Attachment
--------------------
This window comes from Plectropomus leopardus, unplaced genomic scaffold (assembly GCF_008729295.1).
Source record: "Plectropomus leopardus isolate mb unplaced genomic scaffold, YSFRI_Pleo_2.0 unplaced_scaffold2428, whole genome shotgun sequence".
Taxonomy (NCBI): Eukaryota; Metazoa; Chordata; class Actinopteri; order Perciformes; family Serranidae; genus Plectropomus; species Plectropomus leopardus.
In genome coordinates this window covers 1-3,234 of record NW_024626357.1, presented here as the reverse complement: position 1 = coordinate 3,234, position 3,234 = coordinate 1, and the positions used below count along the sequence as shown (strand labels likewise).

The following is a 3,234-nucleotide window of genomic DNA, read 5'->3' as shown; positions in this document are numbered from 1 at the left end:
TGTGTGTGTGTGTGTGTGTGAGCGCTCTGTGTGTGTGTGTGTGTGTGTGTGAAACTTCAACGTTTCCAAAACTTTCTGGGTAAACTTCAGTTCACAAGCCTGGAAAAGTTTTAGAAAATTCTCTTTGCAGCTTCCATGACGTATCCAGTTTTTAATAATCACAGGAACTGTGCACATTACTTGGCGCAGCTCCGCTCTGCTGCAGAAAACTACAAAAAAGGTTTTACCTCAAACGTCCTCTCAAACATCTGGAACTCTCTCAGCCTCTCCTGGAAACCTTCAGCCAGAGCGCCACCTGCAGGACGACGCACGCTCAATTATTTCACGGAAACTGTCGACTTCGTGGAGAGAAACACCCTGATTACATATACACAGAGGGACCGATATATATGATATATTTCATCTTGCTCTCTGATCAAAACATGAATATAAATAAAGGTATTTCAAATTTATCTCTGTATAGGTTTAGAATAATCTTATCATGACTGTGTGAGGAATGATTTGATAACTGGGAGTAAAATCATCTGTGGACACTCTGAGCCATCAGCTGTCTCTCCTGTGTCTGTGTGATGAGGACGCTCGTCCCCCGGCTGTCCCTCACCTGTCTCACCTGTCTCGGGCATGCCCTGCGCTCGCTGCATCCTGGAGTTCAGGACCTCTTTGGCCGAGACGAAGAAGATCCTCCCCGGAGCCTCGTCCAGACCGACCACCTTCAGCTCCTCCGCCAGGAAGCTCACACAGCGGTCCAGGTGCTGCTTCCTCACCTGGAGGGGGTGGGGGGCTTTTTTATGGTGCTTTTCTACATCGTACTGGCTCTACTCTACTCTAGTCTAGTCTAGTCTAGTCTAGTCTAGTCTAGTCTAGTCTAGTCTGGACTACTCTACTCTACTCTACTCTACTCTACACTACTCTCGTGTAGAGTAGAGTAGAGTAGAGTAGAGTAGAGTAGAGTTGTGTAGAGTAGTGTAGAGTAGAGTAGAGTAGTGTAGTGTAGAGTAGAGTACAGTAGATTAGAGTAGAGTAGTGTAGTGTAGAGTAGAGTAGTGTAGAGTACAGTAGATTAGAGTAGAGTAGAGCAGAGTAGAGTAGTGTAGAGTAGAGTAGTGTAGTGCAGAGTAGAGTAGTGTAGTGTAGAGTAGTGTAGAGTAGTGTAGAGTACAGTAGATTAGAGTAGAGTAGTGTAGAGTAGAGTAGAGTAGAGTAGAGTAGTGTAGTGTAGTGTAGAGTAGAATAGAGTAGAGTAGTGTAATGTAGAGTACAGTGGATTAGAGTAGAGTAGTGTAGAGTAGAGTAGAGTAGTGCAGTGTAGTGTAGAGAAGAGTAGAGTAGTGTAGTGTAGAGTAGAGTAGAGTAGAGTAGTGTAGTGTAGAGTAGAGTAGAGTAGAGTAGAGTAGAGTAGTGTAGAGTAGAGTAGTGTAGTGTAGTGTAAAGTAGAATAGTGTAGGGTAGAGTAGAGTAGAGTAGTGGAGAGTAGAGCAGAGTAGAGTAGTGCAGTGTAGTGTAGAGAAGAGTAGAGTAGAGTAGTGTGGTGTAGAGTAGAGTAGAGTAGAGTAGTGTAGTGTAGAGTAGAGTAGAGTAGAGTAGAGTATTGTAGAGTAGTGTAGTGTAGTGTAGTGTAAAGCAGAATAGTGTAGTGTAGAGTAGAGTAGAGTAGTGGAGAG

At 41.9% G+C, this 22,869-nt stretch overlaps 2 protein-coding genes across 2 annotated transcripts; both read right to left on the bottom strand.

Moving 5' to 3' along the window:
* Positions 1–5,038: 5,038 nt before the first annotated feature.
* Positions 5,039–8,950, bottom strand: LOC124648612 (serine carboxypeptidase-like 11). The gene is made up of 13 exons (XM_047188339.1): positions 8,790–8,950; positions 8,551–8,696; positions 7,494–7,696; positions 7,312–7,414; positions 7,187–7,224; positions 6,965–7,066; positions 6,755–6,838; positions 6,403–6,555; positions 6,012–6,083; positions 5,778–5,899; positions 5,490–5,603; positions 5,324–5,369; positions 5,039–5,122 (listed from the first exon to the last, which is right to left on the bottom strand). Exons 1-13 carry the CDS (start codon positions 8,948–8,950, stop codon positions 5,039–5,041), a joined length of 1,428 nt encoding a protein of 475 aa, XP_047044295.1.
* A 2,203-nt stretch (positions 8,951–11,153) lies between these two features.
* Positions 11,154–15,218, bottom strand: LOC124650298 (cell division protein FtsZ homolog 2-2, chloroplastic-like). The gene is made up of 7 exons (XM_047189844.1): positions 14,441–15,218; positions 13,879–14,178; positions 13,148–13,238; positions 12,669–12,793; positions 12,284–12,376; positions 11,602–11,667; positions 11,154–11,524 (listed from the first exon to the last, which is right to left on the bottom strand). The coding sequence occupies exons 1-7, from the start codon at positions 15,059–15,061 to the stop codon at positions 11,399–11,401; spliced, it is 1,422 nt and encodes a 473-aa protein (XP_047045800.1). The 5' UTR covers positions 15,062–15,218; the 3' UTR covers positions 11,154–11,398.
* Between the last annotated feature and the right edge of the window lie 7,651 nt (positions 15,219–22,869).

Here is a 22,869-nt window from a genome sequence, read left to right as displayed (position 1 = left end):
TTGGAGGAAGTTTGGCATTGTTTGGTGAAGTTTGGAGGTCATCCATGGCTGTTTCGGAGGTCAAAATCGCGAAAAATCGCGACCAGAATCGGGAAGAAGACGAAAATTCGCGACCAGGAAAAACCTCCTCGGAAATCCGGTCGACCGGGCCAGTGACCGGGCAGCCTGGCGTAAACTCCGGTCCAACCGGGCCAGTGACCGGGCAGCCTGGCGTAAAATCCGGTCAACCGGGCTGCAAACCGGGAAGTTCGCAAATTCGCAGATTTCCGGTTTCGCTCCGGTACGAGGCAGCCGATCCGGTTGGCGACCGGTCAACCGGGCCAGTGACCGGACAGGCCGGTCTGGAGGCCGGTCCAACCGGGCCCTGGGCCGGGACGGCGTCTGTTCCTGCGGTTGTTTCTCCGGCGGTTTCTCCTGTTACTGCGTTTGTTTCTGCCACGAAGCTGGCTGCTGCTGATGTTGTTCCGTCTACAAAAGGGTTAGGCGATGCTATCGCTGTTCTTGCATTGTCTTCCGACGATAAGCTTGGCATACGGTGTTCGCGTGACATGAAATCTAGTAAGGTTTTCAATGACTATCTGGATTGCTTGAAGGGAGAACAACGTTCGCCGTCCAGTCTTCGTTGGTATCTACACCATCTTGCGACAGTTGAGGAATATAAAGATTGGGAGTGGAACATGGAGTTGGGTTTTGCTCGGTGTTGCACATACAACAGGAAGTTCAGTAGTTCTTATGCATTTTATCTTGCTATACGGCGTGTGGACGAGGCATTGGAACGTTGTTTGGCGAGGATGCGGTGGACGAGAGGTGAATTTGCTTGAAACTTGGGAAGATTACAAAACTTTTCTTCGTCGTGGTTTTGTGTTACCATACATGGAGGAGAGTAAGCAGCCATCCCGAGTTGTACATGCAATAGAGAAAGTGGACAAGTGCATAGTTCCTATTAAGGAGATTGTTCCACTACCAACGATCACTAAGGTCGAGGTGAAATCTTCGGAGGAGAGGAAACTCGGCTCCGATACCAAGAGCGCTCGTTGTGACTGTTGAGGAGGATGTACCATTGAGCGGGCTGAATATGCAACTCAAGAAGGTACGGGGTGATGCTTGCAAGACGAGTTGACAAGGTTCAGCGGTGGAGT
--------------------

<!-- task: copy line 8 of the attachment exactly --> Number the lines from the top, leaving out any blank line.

Moving 5' to 3' along the window: